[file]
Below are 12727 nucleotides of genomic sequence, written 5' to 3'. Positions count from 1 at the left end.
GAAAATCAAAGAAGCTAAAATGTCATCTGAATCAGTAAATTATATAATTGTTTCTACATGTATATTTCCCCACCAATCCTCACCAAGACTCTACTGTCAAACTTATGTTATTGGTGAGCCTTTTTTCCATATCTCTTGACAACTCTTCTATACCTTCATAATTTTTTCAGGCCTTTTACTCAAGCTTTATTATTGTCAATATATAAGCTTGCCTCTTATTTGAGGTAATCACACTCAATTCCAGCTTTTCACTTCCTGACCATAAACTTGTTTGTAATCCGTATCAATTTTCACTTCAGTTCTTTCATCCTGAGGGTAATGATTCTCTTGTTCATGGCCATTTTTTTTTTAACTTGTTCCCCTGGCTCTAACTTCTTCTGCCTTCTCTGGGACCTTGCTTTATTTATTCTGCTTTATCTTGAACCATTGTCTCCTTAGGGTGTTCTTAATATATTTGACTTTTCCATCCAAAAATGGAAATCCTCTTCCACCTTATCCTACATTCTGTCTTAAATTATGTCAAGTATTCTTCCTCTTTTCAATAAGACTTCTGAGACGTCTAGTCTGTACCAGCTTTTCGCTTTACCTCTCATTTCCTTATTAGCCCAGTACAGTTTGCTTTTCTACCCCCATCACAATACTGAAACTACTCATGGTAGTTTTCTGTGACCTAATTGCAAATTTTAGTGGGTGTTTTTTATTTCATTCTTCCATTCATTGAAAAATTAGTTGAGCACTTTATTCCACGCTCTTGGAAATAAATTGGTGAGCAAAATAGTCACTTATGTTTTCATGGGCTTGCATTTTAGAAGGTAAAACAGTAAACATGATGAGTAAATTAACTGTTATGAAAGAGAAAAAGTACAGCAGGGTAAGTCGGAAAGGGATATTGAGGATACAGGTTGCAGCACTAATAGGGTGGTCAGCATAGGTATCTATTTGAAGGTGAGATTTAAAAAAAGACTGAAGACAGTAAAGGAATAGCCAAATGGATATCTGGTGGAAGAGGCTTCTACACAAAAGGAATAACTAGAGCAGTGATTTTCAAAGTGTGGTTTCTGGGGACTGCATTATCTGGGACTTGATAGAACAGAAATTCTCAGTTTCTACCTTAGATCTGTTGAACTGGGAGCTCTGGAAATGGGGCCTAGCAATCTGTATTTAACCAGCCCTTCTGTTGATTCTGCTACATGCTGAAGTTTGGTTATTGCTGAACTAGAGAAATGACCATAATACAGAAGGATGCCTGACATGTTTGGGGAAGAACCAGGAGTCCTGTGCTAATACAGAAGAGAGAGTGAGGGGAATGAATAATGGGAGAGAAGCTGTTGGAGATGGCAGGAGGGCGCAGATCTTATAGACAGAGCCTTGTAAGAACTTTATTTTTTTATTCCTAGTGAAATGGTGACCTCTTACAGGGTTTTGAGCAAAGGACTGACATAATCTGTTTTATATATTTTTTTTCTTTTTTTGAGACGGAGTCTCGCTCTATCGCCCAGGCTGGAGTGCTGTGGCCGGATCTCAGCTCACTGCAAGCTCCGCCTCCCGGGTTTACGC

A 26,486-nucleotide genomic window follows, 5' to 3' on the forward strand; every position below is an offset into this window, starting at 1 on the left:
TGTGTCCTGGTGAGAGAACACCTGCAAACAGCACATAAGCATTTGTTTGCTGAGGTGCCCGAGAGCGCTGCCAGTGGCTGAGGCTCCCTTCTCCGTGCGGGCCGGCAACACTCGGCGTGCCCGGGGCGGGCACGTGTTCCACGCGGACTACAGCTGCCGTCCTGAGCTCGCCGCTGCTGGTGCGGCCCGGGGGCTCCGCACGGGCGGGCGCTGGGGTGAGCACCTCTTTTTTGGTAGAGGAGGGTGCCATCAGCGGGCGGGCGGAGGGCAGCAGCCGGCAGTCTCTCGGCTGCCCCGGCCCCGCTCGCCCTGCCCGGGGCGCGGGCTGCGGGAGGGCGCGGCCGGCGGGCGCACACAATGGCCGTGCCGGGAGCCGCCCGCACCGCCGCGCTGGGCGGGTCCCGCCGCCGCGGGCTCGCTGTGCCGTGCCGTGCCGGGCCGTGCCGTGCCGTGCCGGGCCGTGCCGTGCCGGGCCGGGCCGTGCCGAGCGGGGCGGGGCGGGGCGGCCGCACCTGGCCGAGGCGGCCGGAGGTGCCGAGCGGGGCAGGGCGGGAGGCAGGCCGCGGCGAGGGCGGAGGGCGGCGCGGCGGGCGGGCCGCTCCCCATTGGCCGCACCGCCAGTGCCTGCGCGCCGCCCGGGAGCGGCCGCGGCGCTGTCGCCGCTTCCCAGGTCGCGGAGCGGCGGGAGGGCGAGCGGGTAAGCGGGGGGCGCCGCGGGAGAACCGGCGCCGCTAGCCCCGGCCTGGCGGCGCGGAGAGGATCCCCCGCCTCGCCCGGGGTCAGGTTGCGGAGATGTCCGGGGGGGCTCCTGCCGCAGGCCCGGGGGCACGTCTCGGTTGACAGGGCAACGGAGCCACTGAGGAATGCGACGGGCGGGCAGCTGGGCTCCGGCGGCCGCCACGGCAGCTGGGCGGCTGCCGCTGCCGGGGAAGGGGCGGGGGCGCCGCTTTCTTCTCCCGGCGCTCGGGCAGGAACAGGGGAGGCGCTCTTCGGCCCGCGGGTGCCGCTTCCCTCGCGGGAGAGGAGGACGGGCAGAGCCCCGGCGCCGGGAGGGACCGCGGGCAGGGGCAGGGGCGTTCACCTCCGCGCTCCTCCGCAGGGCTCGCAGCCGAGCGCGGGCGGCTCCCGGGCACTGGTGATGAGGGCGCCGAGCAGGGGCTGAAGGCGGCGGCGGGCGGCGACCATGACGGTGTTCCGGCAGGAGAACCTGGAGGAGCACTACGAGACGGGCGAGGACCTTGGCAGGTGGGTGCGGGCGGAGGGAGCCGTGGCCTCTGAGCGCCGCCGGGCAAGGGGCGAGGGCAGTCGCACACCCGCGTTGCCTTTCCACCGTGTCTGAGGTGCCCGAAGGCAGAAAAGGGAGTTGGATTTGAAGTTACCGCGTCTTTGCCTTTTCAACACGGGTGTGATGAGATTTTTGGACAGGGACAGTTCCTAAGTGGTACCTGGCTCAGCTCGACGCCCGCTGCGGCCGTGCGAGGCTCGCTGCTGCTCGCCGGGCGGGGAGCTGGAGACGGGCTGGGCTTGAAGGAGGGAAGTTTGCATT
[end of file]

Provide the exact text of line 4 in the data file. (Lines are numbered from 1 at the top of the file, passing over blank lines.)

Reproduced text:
TGTGTCCTGGTGAGAGAACACCTGCAAACAGCACATAAGCATTTGTTTGCTGAGGTGCCCGAGAGCGCTGCCAGTGGCTGAGGCTCCCTTCTCCGTGCGGGCCGGCAACACTCGGCGTGCCCGGGGCGGGCACGTGTTCCACGCGGACTACAGCTGCCGTCCTGAGCTCGCCGCTGCTGGTGCGGCCCGGGGGCTCCGCACGGGCGGGCGCTGGGGTGAGCACCTCTTTTTTGGTAGAGGAGGGTGCCATCAGCGGGCGGGCGGAGGGCAGCAGCCGGCAGTCTCTCGGCTGCCCCGGCCCCGCTCGCCCTGCCCGGGGCGCGGGCTGCGGGAGGGCGCGGCCGGCGGGCGCACACAATGGCCGTGCCGGGAGCCGCCCGCACCGCCGCGCTGGGCGGGTCCCGCCGCCGCGGGCTCGCTGTGCCGTGCCGTGCCGGGCCGTGCCGTGCCGTGCCGGGCCGTGCCGTGCCGGGCCGGGCCGTGCCGAGCGGGGCGGGGCGGGGCGGCCGCACCTGGCCGAGGCGGCCGGAGGTGCCGAGCGGGGCAGGGCGGGAGGCAGGCCGCGGCGAGGGCGGAGGGCGGCGCGGCGGGCGGGCCGCTCCCCATTGGCCGCACCGCCAGTGCCTGCGCGCCGCCCGGGAGCGGCCGCGGCGCTGTCGCCGCTTCCCAGGTCGCGGAGCGGCGGGAGGGCGAGCGGGTAAGCGGGGGGCGCCGCGGGAGAACCGGCGCCGCTAGCCCCGGCCTGGCGGCGCGGAGAGGATCCCCCGCCTCGCCCGGGGTCAGGTTGCGGAGATGTCCGGGGGGGCTCCTGCCGCAGGCCCGGGGGCACGTCTCGGTTGACAGGGCAACGGAGCCACTGAGGAATGCGACGGGCGGGCAGCTGGGCTCCGGCGGCCGCCACGGCAGCTGGGCGGCTGCCGCTGCCGGGGAAGGGGCGGGGGCGCCGCTTTCTTCTCCCGGCGCTCGGGCAGGAACAGGGGAGGCGCTCTTCGGCCCGCGGGTGCCGCTTCCCTCGCGGGAGAGGAGGACGGGCAGAGCCCCGGCGCCGGGAGGGACCGCGGGCAGGGGCAGGGGCGTTCACCTCCGCGCTCCTCCGCAGGGCTCGCAGCCGAGCGCGGGCGGCTCCCGGGCACTGGTGATGAGGGCGCCGAGCAGGGGCTGAAGGCGGCGGCGGGCGGCGACCATGACGGTGTTCCGGCAGGAGAACCTGGAGGAGCACTACGAGACGGGCGAGGACCTTGGCAGGTGGGTGCGGGCGGAGGGAGCCGTGGCCTCTGAGCGCCGCCGGGCAAGGGGCGAGGGCAGTCGCACACCCGCGTTGCCTTTCCACCGTGTCTGAGGTGCCCGAAGGCAGAAAAGGGAGTTGGATTTGAAGTTACCGCGTCTTTGCCTTTTCAACACGGGTGTGATGAGATTTTTGGACAGGGACAGTTCCTAAGTGGTACCTGGCTCAGCTCGACGCCCGCTGCGGCCGTGCGAGGCTCGCTGCTGCTCGCCGGGCGGGGAGCTGGAGACGGGCTGGGCTTGAAGGAGGGAAGTTTGCATT